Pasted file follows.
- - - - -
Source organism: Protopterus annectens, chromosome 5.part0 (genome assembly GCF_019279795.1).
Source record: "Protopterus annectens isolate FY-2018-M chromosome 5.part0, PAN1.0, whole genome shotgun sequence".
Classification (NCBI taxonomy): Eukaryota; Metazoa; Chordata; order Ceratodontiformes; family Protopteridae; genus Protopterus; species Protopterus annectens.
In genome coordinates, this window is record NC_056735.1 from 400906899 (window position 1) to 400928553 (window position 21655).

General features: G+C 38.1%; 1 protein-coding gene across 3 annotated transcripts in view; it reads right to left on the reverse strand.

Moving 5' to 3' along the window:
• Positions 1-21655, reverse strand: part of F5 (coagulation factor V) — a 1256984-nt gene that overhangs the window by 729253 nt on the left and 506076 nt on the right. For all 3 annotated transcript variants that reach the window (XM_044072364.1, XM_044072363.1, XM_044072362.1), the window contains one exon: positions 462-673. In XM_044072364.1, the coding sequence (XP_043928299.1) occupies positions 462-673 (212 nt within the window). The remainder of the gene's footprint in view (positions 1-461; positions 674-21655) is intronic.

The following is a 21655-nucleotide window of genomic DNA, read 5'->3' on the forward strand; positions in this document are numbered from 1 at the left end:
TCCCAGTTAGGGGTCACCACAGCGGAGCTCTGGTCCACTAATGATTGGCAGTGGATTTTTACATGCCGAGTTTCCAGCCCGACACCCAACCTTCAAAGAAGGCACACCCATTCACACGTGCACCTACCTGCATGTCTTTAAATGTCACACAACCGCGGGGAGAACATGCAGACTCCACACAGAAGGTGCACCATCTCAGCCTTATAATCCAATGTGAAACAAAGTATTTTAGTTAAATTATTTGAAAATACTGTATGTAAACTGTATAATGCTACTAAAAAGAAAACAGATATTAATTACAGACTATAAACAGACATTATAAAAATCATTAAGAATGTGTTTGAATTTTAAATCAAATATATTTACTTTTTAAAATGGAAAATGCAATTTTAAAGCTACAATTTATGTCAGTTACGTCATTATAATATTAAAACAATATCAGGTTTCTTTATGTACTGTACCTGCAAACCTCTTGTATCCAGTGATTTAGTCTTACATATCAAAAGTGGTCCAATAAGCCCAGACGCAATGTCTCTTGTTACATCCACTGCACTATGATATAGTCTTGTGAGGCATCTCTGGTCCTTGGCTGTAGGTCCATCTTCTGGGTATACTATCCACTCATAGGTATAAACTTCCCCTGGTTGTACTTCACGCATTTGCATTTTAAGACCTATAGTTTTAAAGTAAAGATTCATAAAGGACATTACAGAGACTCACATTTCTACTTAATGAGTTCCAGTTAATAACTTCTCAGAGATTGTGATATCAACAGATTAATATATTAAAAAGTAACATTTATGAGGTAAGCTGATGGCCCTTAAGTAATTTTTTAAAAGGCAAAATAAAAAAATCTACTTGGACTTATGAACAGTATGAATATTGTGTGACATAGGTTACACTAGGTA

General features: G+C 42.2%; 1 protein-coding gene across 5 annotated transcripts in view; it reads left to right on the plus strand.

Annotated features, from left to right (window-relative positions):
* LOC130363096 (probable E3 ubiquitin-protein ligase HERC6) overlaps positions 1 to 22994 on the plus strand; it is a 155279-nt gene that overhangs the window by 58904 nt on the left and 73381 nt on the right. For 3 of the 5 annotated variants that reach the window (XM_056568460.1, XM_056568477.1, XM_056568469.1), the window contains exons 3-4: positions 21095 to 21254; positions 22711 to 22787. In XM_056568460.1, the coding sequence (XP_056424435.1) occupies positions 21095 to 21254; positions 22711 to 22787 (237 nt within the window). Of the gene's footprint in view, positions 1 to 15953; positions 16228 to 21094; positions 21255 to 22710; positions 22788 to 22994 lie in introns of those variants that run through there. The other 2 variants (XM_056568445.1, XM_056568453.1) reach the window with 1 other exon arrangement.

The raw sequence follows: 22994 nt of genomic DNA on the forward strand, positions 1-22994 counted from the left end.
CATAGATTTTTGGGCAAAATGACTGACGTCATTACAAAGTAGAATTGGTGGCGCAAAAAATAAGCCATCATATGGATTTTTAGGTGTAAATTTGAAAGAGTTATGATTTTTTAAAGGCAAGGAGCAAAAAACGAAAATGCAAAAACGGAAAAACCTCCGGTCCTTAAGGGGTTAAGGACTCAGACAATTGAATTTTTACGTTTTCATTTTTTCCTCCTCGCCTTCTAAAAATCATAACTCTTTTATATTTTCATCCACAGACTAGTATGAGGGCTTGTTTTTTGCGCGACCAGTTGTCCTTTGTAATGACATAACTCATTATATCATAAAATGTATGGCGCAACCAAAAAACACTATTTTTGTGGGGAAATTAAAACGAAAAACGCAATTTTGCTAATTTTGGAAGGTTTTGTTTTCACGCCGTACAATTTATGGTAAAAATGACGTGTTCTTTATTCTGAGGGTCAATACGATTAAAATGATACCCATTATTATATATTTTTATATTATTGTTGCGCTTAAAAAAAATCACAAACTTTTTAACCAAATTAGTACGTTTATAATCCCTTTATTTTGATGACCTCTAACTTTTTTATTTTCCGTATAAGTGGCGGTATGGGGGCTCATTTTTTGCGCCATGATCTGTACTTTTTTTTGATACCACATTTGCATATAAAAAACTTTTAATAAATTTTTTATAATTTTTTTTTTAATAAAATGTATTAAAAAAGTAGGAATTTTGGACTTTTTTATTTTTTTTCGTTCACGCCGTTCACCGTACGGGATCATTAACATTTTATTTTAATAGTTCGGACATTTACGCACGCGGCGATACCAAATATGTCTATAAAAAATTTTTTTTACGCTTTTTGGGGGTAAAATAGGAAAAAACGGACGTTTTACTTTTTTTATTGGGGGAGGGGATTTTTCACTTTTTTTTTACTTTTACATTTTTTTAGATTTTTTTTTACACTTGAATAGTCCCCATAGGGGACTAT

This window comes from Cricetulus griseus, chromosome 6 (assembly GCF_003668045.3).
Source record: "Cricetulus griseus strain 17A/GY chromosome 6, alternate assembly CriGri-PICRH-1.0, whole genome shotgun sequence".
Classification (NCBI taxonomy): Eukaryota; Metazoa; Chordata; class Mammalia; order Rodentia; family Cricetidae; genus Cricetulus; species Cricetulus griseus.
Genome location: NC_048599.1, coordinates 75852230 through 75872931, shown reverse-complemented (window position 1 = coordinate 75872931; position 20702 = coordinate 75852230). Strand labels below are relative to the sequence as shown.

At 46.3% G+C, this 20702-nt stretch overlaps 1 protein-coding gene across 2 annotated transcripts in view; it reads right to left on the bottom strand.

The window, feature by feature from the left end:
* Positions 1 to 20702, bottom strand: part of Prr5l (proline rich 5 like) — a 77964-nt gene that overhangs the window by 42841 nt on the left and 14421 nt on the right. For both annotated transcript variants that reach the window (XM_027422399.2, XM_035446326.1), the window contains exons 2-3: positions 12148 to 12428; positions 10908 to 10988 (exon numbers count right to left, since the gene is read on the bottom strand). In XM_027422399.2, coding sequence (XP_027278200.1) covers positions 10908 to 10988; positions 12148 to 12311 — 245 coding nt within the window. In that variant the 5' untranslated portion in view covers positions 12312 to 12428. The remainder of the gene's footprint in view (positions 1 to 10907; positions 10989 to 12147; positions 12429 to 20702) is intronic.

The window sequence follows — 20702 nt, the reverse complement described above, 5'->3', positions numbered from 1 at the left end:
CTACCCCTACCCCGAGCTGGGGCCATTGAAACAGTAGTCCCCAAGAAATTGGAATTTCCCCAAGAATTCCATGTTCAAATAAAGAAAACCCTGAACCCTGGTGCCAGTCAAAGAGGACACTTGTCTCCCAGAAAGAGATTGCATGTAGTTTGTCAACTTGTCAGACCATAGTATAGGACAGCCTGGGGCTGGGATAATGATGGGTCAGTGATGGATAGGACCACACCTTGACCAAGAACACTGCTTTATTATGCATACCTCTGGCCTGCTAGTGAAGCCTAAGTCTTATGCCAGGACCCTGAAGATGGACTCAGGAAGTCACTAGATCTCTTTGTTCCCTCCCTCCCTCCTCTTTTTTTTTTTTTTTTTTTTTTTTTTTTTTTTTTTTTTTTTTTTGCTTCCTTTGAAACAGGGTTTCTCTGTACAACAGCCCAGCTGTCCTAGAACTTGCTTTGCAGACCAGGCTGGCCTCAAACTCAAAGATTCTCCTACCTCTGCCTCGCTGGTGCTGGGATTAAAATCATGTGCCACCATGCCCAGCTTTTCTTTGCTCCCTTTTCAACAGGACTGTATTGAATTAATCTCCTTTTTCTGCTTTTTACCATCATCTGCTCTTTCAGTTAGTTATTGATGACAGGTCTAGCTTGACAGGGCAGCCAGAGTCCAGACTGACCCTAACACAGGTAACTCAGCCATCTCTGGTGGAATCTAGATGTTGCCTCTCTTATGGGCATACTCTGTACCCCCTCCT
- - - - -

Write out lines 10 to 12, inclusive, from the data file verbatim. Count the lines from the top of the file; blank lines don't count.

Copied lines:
General features: G+C 42.2%; 1 protein-coding gene across 5 annotated transcripts in view; it reads left to right on the plus strand.

Annotated features, from left to right (window-relative positions):
* LOC130363096 (probable E3 ubiquitin-protein ligase HERC6) overlaps positions 1 to 22994 on the plus strand; it is a 155279-nt gene that overhangs the window by 58904 nt on the left and 73381 nt on the right. For 3 of the 5 annotated variants that reach the window (XM_056568460.1, XM_056568477.1, XM_056568469.1), the window contains exons 3-4: positions 21095 to 21254; positions 22711 to 22787. In XM_056568460.1, the coding sequence (XP_056424435.1) occupies positions 21095 to 21254; positions 22711 to 22787 (237 nt within the window). Of the gene's footprint in view, positions 1 to 15953; positions 16228 to 21094; positions 21255 to 22710; positions 22788 to 22994 lie in introns of those variants that run through there. The other 2 variants (XM_056568445.1, XM_056568453.1) reach the window with 1 other exon arrangement.